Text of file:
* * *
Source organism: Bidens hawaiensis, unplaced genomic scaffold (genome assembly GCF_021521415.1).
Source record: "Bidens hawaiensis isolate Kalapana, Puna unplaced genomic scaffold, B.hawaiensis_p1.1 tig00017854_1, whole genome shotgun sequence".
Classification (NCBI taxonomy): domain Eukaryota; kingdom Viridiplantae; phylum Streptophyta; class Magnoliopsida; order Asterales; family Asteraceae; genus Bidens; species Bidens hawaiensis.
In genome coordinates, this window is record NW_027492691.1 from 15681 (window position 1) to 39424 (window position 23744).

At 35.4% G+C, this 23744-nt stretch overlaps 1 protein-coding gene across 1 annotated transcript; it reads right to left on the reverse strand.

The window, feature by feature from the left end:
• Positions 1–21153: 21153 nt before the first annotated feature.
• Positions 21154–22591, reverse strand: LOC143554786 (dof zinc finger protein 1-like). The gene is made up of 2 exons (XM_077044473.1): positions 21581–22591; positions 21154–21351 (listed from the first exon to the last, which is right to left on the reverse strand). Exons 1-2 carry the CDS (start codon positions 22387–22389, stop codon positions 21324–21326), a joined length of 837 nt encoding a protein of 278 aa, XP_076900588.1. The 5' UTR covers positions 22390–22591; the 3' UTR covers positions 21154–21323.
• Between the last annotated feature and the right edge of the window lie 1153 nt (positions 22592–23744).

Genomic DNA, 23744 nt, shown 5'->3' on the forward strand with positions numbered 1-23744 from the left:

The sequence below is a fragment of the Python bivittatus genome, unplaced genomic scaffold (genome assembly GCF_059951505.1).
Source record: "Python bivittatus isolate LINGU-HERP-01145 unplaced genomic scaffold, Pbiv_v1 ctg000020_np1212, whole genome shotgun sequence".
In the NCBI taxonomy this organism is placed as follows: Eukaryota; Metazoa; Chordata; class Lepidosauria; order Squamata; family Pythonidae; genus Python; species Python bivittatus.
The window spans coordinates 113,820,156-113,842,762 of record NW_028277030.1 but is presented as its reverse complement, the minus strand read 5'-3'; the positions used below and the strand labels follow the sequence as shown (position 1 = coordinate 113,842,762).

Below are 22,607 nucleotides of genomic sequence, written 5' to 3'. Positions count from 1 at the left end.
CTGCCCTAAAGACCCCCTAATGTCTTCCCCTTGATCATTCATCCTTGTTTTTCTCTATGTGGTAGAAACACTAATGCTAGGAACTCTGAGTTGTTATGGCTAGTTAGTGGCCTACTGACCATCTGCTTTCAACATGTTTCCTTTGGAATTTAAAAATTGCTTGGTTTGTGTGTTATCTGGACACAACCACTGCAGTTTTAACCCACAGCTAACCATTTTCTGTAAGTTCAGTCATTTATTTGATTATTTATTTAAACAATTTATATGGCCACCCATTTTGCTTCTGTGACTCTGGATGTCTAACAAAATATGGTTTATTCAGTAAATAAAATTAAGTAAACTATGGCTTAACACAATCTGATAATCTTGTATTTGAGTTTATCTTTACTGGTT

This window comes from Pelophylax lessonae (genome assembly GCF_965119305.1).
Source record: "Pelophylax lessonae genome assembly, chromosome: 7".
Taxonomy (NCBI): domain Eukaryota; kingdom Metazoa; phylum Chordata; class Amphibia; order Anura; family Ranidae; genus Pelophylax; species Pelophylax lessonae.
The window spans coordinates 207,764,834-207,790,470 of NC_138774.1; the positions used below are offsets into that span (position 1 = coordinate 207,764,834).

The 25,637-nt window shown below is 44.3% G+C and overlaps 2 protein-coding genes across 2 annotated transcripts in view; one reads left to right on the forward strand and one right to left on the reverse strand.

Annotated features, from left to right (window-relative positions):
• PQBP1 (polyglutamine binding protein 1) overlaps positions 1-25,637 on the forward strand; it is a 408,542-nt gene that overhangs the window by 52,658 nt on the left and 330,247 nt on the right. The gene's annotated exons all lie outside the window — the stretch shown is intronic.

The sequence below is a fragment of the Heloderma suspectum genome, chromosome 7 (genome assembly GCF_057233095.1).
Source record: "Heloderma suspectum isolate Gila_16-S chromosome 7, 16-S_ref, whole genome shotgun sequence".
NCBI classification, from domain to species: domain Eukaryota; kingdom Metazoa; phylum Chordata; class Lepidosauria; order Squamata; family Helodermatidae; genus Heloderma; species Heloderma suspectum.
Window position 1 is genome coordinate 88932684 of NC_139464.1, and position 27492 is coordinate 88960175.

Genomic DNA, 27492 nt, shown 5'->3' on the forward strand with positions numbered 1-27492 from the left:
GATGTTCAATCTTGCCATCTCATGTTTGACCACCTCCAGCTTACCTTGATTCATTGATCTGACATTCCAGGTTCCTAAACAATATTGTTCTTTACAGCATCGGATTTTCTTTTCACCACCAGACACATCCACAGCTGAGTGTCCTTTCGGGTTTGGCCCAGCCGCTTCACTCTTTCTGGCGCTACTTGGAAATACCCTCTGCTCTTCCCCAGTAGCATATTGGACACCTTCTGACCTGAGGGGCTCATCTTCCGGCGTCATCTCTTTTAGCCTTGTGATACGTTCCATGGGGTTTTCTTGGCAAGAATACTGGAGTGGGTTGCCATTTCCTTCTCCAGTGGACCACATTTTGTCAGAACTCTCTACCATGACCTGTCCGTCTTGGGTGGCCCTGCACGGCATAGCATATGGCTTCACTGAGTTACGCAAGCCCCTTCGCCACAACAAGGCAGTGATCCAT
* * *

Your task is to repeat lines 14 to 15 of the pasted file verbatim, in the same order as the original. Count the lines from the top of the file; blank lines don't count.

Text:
The window spans coordinates 113,820,156-113,842,762 of record NW_028277030.1 but is presented as its reverse complement, the minus strand read 5'-3'; the positions used below and the strand labels follow the sequence as shown (position 1 = coordinate 113,842,762).

Below are 22,607 nucleotides of genomic sequence, written 5' to 3'. Positions count from 1 at the left end.